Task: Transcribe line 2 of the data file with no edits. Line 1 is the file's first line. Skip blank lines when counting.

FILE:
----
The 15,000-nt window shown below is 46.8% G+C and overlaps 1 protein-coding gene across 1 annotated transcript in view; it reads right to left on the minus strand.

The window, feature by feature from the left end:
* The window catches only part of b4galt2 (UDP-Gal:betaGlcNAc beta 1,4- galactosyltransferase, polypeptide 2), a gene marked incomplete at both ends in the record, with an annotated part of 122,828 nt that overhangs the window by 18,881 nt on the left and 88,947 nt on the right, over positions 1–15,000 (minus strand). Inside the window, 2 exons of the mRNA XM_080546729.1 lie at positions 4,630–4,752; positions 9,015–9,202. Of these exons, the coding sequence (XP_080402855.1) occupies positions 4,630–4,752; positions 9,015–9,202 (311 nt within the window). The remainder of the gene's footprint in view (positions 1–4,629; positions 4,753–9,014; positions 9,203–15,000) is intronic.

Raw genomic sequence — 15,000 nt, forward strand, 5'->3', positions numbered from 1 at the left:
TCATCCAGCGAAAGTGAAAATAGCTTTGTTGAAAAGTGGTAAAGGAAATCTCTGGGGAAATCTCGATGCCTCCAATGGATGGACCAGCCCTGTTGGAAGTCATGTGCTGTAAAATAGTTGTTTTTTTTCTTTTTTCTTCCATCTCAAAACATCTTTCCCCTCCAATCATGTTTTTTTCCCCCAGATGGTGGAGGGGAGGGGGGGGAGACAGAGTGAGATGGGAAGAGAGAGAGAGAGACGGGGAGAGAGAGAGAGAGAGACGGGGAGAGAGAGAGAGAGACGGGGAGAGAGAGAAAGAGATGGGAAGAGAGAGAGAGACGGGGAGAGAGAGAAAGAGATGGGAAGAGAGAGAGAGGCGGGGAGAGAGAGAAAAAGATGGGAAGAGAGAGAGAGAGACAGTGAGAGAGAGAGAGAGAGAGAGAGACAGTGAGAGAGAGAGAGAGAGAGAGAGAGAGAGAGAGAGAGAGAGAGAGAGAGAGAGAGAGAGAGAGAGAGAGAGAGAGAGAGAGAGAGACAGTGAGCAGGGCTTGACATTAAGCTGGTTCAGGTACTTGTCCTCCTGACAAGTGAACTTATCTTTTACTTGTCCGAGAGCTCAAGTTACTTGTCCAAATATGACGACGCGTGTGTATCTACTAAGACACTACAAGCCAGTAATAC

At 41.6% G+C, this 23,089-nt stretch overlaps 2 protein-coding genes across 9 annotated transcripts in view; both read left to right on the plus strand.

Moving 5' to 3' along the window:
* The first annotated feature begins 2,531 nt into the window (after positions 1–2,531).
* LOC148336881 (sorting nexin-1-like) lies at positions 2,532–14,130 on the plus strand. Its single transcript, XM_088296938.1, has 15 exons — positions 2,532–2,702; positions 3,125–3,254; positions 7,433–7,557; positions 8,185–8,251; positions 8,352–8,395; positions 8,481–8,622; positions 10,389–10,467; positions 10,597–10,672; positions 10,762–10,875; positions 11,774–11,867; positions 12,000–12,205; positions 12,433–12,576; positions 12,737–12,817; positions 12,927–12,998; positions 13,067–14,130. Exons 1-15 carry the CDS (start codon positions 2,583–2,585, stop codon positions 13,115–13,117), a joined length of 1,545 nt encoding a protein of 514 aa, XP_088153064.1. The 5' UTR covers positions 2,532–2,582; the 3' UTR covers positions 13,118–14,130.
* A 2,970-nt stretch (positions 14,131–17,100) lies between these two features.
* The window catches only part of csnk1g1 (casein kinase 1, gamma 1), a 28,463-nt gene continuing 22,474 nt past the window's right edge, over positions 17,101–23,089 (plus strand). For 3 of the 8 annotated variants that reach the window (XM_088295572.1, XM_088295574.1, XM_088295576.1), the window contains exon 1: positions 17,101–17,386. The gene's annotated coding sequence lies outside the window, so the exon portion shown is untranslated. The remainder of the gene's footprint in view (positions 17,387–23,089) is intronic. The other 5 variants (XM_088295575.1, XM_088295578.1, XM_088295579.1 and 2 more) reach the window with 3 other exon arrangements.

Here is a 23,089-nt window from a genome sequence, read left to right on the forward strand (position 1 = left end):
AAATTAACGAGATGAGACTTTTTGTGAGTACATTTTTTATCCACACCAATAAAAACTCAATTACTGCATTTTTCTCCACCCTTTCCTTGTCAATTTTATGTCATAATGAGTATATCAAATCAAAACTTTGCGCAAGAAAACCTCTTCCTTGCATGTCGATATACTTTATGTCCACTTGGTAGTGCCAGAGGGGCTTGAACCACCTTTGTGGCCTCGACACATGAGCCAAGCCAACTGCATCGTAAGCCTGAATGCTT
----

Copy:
The window, feature by feature from the left end: